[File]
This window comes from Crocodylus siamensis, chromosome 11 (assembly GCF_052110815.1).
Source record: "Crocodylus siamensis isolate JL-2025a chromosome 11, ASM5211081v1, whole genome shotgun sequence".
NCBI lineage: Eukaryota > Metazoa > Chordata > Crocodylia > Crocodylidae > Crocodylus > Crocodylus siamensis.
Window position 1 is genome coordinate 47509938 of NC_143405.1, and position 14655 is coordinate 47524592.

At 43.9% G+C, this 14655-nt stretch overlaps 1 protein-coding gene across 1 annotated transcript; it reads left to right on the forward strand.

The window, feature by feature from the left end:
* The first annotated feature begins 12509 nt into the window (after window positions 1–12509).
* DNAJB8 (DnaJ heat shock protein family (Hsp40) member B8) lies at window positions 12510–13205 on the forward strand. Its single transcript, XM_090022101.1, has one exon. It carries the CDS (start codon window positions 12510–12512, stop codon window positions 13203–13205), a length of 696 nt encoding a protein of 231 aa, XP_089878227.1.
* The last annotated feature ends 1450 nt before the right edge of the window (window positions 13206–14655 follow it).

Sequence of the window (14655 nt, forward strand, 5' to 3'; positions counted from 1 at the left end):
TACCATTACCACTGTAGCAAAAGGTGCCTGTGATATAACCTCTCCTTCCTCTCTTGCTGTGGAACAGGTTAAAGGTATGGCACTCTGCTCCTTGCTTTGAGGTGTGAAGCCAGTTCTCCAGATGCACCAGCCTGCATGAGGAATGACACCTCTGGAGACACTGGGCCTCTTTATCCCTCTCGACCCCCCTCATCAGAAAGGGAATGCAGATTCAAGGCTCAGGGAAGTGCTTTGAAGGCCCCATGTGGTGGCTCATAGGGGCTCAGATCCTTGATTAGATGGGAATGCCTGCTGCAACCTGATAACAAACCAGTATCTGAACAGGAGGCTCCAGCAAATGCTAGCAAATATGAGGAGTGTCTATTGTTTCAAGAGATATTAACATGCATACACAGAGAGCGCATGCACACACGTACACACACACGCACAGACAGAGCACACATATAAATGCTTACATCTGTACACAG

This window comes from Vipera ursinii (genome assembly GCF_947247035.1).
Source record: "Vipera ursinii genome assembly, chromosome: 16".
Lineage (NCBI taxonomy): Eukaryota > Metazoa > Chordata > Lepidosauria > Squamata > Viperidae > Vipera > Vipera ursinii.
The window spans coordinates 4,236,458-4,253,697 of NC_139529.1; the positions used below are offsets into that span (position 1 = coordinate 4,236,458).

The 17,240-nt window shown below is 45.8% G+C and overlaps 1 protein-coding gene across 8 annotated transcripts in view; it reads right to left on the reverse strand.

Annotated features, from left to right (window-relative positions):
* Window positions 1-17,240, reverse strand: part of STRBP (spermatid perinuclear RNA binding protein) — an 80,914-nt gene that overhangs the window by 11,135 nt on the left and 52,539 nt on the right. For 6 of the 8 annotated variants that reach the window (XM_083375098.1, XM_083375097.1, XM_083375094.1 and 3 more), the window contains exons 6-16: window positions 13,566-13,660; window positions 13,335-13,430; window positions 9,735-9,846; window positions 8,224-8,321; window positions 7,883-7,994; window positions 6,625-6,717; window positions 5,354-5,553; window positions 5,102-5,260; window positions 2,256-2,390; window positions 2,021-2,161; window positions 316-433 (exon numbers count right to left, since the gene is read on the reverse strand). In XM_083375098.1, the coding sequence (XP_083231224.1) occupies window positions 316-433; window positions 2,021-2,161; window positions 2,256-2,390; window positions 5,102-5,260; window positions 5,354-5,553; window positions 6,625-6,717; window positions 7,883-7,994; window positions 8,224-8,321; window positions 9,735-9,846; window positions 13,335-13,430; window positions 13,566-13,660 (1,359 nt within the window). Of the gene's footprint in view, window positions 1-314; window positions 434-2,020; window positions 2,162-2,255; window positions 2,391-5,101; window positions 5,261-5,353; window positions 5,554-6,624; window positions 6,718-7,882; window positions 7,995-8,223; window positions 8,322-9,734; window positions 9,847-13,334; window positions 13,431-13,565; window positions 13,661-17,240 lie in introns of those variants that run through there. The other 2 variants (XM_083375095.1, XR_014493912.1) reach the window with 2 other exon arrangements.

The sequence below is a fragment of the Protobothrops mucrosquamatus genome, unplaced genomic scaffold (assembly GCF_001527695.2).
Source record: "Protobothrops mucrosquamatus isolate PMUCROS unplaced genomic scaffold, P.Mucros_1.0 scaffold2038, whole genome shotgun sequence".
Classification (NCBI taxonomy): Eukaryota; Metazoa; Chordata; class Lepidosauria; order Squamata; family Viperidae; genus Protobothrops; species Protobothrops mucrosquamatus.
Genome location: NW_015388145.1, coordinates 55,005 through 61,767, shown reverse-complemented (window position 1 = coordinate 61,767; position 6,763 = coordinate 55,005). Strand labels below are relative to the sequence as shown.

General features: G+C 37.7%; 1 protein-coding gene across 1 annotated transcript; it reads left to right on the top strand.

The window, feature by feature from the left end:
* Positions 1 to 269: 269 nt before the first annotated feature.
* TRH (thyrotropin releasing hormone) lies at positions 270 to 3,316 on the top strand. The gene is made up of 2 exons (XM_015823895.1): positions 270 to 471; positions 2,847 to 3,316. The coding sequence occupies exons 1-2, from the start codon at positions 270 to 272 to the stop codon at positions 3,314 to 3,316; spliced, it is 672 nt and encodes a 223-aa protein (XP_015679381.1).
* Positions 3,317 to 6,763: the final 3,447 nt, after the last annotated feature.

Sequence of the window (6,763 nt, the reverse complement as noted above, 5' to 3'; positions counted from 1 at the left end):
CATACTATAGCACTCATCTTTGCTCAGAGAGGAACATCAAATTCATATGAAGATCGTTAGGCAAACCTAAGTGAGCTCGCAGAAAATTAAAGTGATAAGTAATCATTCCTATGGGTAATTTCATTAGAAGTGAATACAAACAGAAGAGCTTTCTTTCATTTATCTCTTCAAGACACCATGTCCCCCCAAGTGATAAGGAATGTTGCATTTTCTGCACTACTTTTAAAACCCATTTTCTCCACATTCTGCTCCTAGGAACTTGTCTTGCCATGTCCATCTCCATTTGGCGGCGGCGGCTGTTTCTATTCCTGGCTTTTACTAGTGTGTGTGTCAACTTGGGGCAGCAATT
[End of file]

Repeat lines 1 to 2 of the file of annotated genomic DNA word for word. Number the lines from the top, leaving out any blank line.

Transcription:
This window comes from Crocodylus siamensis, chromosome 11 (assembly GCF_052110815.1).
Source record: "Crocodylus siamensis isolate JL-2025a chromosome 11, ASM5211081v1, whole genome shotgun sequence".